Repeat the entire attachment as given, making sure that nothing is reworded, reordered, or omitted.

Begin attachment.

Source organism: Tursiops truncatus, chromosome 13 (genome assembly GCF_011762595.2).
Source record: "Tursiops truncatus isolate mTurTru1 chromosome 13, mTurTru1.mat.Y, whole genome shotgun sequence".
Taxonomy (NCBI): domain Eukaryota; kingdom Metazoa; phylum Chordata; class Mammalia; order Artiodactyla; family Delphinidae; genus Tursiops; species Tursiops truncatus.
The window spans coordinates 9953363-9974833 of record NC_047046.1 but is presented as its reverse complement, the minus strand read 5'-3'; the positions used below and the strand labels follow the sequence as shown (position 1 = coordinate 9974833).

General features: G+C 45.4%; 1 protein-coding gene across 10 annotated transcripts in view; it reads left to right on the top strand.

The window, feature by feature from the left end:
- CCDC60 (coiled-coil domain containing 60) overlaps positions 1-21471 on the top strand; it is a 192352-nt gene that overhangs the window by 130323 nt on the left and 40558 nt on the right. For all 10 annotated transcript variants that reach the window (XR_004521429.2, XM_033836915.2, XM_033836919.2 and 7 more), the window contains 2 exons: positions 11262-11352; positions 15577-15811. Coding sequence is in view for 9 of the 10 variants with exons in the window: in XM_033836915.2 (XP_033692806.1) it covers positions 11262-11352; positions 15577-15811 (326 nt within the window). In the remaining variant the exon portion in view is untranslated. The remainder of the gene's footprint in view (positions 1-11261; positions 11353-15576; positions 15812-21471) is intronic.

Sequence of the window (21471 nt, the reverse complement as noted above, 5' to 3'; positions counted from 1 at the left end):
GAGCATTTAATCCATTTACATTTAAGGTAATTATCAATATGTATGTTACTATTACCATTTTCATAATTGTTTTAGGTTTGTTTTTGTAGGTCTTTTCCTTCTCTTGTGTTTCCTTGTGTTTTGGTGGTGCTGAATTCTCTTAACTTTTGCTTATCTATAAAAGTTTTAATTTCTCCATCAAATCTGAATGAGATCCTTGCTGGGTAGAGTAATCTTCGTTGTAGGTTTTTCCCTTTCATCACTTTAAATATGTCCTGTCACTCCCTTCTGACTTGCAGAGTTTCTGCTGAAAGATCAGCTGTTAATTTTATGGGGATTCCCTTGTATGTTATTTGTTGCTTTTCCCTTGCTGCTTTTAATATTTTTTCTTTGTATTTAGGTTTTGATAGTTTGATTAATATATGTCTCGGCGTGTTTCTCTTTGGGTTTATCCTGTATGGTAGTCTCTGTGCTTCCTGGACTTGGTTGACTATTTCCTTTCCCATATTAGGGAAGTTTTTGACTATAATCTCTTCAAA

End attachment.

Source organism: Tursiops truncatus, chromosome 13 (genome assembly GCF_011762595.2).
Source record: "Tursiops truncatus isolate mTurTru1 chromosome 13, mTurTru1.mat.Y, whole genome shotgun sequence".
Taxonomy (NCBI): domain Eukaryota; kingdom Metazoa; phylum Chordata; class Mammalia; order Artiodactyla; family Delphinidae; genus Tursiops; species Tursiops truncatus.
The window spans coordinates 9953363-9974833 of record NC_047046.1 but is presented as its reverse complement, the minus strand read 5'-3'; the positions used below and the strand labels follow the sequence as shown (position 1 = coordinate 9974833).

General features: G+C 45.4%; 1 protein-coding gene across 10 annotated transcripts in view; it reads left to right on the top strand.

The window, feature by feature from the left end:
- CCDC60 (coiled-coil domain containing 60) overlaps positions 1-21471 on the top strand; it is a 192352-nt gene that overhangs the window by 130323 nt on the left and 40558 nt on the right. For all 10 annotated transcript variants that reach the window (XR_004521429.2, XM_033836915.2, XM_033836919.2 and 7 more), the window contains 2 exons: positions 11262-11352; positions 15577-15811. Coding sequence is in view for 9 of the 10 variants with exons in the window: in XM_033836915.2 (XP_033692806.1) it covers positions 11262-11352; positions 15577-15811 (326 nt within the window). In the remaining variant the exon portion in view is untranslated. The remainder of the gene's footprint in view (positions 1-11261; positions 11353-15576; positions 15812-21471) is intronic.

Sequence of the window (21471 nt, the reverse complement as noted above, 5' to 3'; positions counted from 1 at the left end):
GAGCATTTAATCCATTTACATTTAAGGTAATTATCAATATGTATGTTACTATTACCATTTTCATAATTGTTTTAGGTTTGTTTTTGTAGGTCTTTTCCTTCTCTTGTGTTTCCTTGTGTTTTGGTGGTGCTGAATTCTCTTAACTTTTGCTTATCTATAAAAGTTTTAATTTCTCCATCAAATCTGAATGAGATCCTTGCTGGGTAGAGTAATCTTCGTTGTAGGTTTTTCCCTTTCATCACTTTAAATATGTCCTGTCACTCCCTTCTGACTTGCAGAGTTTCTGCTGAAAGATCAGCTGTTAATTTTATGGGGATTCCCTTGTATGTTATTTGTTGCTTTTCCCTTGCTGCTTTTAATATTTTTTCTTTGTATTTAGGTTTTGATAGTTTGATTAATATATGTCTCGGCGTGTTTCTCTTTGGGTTTATCCTGTATGGTAGTCTCTGTGCTTCCTGGACTTGGTTGACTATTTCCTTTCCCATATTAGGGAAGTTTTTGACTATAATCTCTTCAAA